Receiving the Call - Solidarity in Palestine
Inspiration from the International Solidarity Movement. Thank you, Trevor, and all of you brave souls who have put yourselves on the front lines.
Receiving the Call, Part I
by trevor baumgartner
Ramallah's May Day rally (about one thousand strong) had just
dissipated when the call came. "Tommorow we're going to the Church.
There's a meeting tonight in Jerusalem. If you can't make it, be at Jaffa Gate at 2.00." I headed to an internet café, shot out a quick email saying I
may be out of touch for a couple days and punched in my bitter
recollections of the Jenin Massacre (yes, it was a massacre) before
cutting through the streets to Hurriya's house.
Hurriya is 12 years old, and we had set aside time over the next few
days to work on the outline of her book. Thus far we had done a
little art therapy with the other young folks from her apartment
building, and she had interviewed them all multiple times. So our
task then (and, sadly still today) was to map out a coherent story
line. To that end, Hurriya had already thought up an opening,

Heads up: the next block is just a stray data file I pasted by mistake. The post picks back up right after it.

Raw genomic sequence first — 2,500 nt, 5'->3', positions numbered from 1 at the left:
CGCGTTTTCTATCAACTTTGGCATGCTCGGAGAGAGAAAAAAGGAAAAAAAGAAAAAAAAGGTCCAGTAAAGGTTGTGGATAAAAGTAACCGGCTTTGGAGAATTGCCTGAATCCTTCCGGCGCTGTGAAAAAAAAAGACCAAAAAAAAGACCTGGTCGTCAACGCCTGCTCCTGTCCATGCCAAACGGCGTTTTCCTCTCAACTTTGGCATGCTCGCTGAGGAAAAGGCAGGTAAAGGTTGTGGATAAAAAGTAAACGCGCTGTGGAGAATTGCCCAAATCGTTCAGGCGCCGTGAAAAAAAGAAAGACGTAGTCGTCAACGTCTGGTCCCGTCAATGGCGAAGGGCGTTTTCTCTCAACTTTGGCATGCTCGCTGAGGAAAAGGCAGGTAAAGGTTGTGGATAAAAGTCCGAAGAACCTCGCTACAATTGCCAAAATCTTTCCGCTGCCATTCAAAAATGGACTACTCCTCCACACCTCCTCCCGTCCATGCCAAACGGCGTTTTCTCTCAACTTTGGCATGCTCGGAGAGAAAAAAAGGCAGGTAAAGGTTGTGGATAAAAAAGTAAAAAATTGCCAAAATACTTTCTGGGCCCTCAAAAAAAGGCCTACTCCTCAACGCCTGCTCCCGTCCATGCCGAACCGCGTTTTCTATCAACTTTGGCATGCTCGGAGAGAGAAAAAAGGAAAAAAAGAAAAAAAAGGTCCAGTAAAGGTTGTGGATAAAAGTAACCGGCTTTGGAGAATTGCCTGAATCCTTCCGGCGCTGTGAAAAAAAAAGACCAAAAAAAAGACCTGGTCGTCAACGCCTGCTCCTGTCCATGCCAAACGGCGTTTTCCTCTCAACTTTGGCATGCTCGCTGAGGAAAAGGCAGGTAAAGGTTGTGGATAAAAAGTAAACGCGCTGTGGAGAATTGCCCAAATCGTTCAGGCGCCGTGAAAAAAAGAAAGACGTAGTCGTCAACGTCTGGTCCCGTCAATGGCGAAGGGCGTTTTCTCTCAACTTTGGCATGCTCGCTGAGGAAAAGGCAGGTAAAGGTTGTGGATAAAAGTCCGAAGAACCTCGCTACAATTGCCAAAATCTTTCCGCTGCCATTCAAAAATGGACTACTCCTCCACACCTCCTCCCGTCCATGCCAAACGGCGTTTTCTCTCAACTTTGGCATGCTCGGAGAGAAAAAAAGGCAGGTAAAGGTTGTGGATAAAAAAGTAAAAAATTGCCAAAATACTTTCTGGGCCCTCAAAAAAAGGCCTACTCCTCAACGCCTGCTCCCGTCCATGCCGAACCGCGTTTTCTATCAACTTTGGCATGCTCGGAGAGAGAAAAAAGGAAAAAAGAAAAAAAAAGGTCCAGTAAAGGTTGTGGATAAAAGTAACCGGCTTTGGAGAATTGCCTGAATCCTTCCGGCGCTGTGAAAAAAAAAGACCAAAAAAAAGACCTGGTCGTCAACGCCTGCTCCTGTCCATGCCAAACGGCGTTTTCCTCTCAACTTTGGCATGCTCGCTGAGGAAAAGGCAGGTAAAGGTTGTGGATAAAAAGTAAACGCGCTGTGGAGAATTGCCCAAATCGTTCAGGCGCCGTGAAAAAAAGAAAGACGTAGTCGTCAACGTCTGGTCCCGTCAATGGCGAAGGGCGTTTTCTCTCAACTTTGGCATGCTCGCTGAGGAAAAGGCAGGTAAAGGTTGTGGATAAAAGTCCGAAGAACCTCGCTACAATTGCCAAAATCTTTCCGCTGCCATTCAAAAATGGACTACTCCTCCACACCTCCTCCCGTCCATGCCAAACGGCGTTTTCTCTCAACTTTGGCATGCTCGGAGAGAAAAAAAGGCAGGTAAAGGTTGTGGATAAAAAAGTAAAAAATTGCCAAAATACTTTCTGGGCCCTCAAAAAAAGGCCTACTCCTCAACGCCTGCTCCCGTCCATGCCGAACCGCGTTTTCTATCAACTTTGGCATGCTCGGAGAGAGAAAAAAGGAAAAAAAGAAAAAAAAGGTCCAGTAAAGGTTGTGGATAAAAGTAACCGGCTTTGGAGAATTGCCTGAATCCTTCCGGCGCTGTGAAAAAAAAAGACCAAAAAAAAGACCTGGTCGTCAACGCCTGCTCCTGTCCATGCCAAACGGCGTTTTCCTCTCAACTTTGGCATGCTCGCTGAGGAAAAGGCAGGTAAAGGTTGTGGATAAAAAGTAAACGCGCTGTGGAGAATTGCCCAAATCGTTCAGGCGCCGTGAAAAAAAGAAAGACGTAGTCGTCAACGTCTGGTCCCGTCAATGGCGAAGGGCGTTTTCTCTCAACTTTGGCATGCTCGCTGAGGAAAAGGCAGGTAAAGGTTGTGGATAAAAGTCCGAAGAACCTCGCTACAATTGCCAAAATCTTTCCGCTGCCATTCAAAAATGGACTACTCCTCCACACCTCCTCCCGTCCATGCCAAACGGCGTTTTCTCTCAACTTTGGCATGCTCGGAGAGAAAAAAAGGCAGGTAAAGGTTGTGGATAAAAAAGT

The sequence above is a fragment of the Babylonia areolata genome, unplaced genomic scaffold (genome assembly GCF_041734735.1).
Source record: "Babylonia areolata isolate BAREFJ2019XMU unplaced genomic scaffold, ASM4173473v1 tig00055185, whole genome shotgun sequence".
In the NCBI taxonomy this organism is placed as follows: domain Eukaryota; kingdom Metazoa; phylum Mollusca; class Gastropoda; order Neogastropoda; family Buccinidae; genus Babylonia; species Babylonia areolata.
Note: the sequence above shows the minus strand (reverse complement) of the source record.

which goes something like this:
<What is the meaning of this life? Is it to live with bullets breaking
through your bedroom window? Is it to watch soldiers blindfold and
beat and kidnap your father and brother? Is it to sit locked in your
house without food, without electricity, without water? What is the
meaning of this life?>
Her questions, indictments, really, peel away garments of comfort and
privilege and expose the full beating heart of the matter. For, it's
next to impossible to "live," which is to say fully develop our human
and loving capacities, while surrounded by such comprehensive levels
of barbarism. Furthermore, to accept this barbarism, to turn away
from these "facts on the ground," is to bludgeon one's own developing
humanity. Thus Hurriya, this 12 year old light unto the world, issues
her challenge to all of us, to act. To move forward with purpose. To
"declare our commitment to all the living without deceit, and without
fear, and without reservation", as June Jordan says and to build that
declaration into affirmative action.
The following morning I made my way through Jerusalem's Old City, to
Jaffa Gate, and eventually to the little town of Bethlehem with
Hurriya's challenge in my bones, and bags of lentils, rice, salt and
other basic food supplies under my arms.
<And that is what you... say to all Americans... Fear of reprisals stops here
with my body. Tyrannical rule and tyrannical force stop here with my body.
Reprisals may come. Tyranny may continue. But tyrannical rule and
tyrannical force will have to deal with me, with my body, with my open and